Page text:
I ran into Dave Borden of the Drug Reform Coordination Network at last week's Drug Policy Alliance conference, and he mentioned a Zogby poll question DRCNet had commissioned, asking people whether they'd be likely to use "hard drugs such as heroin or cocaine" if those substances were legal. The results:
Ninety-ninety percent of respondents answered, "No." Only 0.6 percent said "Yes." The remaining 0.4 percent weren't sure.
Borden sees this finding as undermining the arguments against repealing prohibition, and to some extent he's right. Many people who are confident of their own ability to resist the lure of legalized drugs no doubt are less sanguine about their neighbors' strength of will, and they may find evidence like this reassuring. Then again, people don't always tell the truth in surveys, especially on touchy subjects such as drug use.
There's reason to believe at least some of the people in this Zogby survey were being less than completely honest, since some of them are already using "hard drugs such heroin or cocaine." In the 2006 National Survey on Drug Use and Health (NSDUH), 2.5 percent of the respondents admitted using cocaine in the previous year, and 0.2 percent admitted using heroin. Even allowing for some overlap between those two groups, that's several times the percentage of the Zogby poll respondents who said they'd be inclined to use "hard drugs" if they were legal, and that's without considering methamphetamine, psychedelics (which most people probably consider "hard drugs"), etc. Maybe the current cocaine and heroin users are attracted only by these drugs' illicit status, and maybe they have the self-insight to recognize that they're suckers for the forbidden-fruit effect. Or maybe a bunch of them lied.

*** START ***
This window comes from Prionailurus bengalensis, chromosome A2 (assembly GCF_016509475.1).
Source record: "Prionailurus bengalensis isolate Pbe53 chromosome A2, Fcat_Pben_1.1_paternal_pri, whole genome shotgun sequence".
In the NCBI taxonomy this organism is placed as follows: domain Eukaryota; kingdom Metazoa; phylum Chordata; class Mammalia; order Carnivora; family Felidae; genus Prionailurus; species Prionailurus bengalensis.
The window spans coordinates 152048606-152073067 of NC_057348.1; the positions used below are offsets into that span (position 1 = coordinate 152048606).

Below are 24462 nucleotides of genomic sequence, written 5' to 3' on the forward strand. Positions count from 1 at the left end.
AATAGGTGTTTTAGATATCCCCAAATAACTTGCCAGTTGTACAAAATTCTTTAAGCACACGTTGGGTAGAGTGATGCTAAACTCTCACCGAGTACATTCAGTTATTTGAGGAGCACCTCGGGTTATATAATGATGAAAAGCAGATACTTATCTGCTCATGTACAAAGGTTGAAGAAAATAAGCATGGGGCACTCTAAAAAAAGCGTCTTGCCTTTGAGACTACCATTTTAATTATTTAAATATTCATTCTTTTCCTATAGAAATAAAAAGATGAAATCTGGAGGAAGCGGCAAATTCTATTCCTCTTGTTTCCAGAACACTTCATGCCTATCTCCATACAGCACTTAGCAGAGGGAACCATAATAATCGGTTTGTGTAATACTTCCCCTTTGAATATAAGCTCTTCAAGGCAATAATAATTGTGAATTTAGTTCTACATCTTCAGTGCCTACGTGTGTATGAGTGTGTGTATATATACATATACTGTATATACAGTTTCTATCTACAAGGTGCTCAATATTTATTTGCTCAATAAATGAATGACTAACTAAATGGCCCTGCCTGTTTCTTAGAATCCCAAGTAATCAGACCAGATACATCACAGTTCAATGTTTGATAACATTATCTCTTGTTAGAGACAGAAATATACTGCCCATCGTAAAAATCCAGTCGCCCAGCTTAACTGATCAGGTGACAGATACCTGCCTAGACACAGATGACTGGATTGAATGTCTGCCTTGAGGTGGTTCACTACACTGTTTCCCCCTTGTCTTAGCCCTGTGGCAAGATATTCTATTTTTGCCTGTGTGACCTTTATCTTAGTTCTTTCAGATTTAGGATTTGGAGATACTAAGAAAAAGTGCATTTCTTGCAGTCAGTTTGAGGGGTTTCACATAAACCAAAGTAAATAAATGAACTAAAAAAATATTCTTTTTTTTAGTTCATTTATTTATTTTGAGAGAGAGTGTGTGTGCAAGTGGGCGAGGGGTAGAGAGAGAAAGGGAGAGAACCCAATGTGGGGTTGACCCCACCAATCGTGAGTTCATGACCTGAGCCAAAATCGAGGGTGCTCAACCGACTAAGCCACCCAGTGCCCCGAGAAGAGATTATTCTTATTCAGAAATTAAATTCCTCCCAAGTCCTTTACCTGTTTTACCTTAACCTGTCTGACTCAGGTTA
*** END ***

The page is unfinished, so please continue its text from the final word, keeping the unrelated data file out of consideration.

To reconcile its results with the NSDUH data, DRCNet notes that the Zogby poll, unlike the NSDUH, did not include anyone younger than 18. But the rates of heroin and cocaine use among 18-to-25-year-olds in the NSDUH were higher than the rates among 12-to-17-year-olds; in the over-25 group, cocaine use also was higher, while heroin use was the same. DRCNet suggests another explanation that carries more weight: The Zogby poll had "a statistical margin of error of 3.1 percentage points" (whereas the NSDUH survey is big enough that differences of less than one percentage point are statistically significant). It's striking that total cocaine and heroin use in the U.S. (at least insofar as it's accurately measured by surveys) is small enough to be swallowed by the margin of error in your average political poll.
Another difficulty with the Zogby drug question is that people do not always accurately predict their own behavior. Even if all the respondents were candid in denying any intention of trying currently illicit drugs once they were legal, their attitudes might change once these substances were available from reputable, regulated companies at reasonable prices in a wide variety of quality-controlled forms, free of the hazards associated with the black market. Denying that possibility (and I'm not saying that DRCNet is denying it) may be expedient, but it's not honest or credible. Better to acknowledge that use of illegal drugs would go up if prohibition were repealed while emphasizing that the important question (from a strictly utilitarian perspective) is the extent to which problematic use would rise, and how the costs associated with it would compare to the costs imposed by the war on drugs.